A big-budget hunting game from Dimps, Shift and Sony that introduces plenty of new ideas nearly all of which work well and despite a couple of issues, provides a truly memorable experience.
|Physical English||Yes – EU/NA|
World-building & Story
Taking place in the distant future where people live in giant walled cities known as ‘Panopticon’ under the ever-watching eyes of the state (big brother style), Freedom Wars places you as a custom-built ‘sinner’ who is sentenced to one million years imprisonment for the crime of losing his memory and wasting the resources put into him by his higher ups. To reduce this sentence, the sinner must undertake dangerous missions to recover citizens captured by giant mechanical creatures known as ‘abductors’ (created by rival Panopticons) as he slowly unravels a conspiracy that runs deep to the heart of the society he finds himself in.
Undoubtedly, the main draw of Freedom Wars and the element it absolutely nails most is its setting and atmosphere. Right from the opening few minutes, you’ll feel the sense of oppression – you’re flung into a tiny, dank cell and constantly watched by cameras and your ‘accessory’ (a robot monitoring your sentence), while every action you take is analysed and assessed in some way. You have to ‘earn’ all of your rights in this game – meaning that if you want to run, sleep or walk away from your accessory you’ll have to take on missions and buy those entitlements, or else your sentence (which is constantly displayed above your head) will be extended.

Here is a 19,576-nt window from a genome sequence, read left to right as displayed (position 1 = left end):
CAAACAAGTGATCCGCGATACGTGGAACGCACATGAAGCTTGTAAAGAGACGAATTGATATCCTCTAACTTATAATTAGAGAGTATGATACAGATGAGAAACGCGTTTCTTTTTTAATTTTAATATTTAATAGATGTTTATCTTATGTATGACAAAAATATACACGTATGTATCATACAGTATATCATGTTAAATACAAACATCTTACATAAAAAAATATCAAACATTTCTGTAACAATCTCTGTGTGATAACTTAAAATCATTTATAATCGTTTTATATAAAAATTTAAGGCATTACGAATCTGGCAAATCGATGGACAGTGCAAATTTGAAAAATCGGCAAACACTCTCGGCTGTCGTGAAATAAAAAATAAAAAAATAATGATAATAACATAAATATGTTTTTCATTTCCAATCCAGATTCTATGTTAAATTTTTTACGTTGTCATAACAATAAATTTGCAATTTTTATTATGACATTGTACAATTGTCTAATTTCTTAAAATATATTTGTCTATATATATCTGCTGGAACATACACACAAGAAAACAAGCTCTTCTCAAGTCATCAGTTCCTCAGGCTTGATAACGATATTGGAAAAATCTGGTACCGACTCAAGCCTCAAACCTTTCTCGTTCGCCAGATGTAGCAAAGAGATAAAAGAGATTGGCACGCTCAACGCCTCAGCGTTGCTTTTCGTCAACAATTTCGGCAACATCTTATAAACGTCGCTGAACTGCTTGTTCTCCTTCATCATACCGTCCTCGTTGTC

I loved how much Freedom Wars commits to this (at least early on) to the extent that it almost feels like it get in the way of the gameplay at times. Things slowly opens up over time as you meet other sinners and form bonds – whether it be the cocky, unlucky-in-love young man Mattias or the wise older teacher Uwe, you’ll quickly begin to feel a sense of community in this dystopian world. Luckily, you’ll be able to escape to the Warren in between missions which is a small hub consisting of a bar and a weapons shop and there’s a surprising amount of people to interact with here, all of whom have their own back-stories and things going on in their lives.
Characterisation is where Freedom Wars shines – I found myself become attached to people like Mattias or the kick-ass female sinner Nina and was bringing them on missions with me, caring about their ultimate fates as the plot continued forward. Unfortunately, some of the characters don’t really get enough of a chance to shine (among them is Uwe’s prodigal daughter Elfriede and a civilian who you form a bond with called Julian) but what I like is that most of these people you meet don’t play much into the main plot – they’re just there to help add to the feel of the world.
The main story is sadly rather disjointed and flits all over the place – it centres on a young woman named Beatrice who comes from ‘On High’ (a place for the privileged and wealthy) and her quest for her father, alongside an invasion by a rival Panopticon led by a terrorist named Abel who steals a powerful artifact known as the ‘casket’. The protagonist also has mysterious cryptic dreams where he is visited by a woman named Aries – there’s plenty going on here, but ultimately it takes a long while for the story to go anywhere and when it does, the payoff doesn’t seem worth it.